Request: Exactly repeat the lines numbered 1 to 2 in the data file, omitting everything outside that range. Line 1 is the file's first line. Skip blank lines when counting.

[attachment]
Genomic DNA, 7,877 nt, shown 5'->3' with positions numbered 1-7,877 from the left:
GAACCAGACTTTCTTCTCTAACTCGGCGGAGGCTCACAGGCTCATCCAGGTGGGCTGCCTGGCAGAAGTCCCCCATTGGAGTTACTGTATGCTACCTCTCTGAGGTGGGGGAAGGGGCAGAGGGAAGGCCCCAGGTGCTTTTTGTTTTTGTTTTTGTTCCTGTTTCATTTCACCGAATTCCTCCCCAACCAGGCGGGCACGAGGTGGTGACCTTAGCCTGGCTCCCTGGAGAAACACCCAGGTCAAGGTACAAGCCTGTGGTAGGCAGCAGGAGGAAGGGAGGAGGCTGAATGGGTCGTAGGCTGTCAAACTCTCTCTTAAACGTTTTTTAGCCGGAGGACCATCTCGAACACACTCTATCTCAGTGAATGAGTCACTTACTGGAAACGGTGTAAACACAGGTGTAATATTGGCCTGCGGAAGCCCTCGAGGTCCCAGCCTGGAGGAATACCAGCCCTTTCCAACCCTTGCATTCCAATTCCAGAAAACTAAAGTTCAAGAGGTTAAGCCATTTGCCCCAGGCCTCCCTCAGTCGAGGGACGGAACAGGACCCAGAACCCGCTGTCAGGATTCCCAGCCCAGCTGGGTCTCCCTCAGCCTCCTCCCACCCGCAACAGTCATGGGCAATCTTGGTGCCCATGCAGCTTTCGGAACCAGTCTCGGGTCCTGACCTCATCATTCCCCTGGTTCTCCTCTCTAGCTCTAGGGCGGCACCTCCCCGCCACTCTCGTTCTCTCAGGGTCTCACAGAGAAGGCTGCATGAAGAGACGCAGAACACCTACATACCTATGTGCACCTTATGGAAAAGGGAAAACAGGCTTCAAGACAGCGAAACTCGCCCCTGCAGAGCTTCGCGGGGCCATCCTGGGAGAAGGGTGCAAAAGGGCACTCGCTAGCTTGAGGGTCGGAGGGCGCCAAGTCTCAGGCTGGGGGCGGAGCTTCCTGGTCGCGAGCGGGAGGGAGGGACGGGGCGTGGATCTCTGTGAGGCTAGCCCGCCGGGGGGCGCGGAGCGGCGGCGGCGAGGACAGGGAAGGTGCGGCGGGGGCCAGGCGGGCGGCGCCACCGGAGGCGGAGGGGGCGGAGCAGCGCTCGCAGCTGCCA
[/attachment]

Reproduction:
Genomic DNA, 7,877 nt, shown 5'->3' with positions numbered 1-7,877 from the left:
GAACCAGACTTTCTTCTCTAACTCGGCGGAGGCTCACAGGCTCATCCAGGTGGGCTGCCTGGCAGAAGTCCCCCATTGGAGTTACTGTATGCTACCTCTCTGAGGTGGGGGAAGGGGCAGAGGGAAGGCCCCAGGTGCTTTTTGTTTTTGTTTTTGTTCCTGTTTCATTTCACCGAATTCCTCCCCAACCAGGCGGGCACGAGGTGGTGACCTTAGCCTGGCTCCCTGGAGAAACACCCAGGTCAAGGTACAAGCCTGTGGTAGGCAGCAGGAGGAAGGGAGGAGGCTGAATGGGTCGTAGGCTGTCAAACTCTCTCTTAAACGTTTTTTAGCCGGAGGACCATCTCGAACACACTCTATCTCAGTGAATGAGTCACTTACTGGAAACGGTGTAAACACAGGTGTAATATTGGCCTGCGGAAGCCCTCGAGGTCCCAGCCTGGAGGAATACCAGCCCTTTCCAACCCTTGCATTCCAATTCCAGAAAACTAAAGTTCAAGAGGTTAAGCCATTTGCCCCAGGCCTCCCTCAGTCGAGGGACGGAACAGGACCCAGAACCCGCTGTCAGGATTCCCAGCCCAGCTGGGTCTCCCTCAGCCTCCTCCCACCCGCAACAGTCATGGGCAATCTTGGTGCCCATGCAGCTTTCGGAACCAGTCTCGGGTCCTGACCTCATCATTCCCCTGGTTCTCCTCTCTAGCTCTAGGGCGGCACCTCCCCGCCACTCTCGTTCTCTCAGGGTCTCACAGAGAAGGCTGCATGAAGAGACGCAGAACACCTACATACCTATGTGCACCTTATGGAAAAGGGAAAACAGGCTTCAAGACAGCGAAACTCGCCCCTGCAGAGCTTCGCGGGGCCATCCTGGGAGAAGGGTGCAAAAGGGCACTCGCTAGCTTGAGGGTCGGAGGGCGCCAAGTCTCAGGCTGGGGGCGGAGCTTCCTGGTCGCGAGCGGGAGGGAGGGACGGGGCGTGGATCTCTGTGAGGCTAGCCCGCCGGGGGGCGCGGAGCGGCGGCGGCGAGGACAGGGAAGGTGCGGCGGGGGCCAGGCGGGCGGCGCCACCGGAGGCGGAGGGGGCGGAGCAGCGCTCGCAGCTGCCA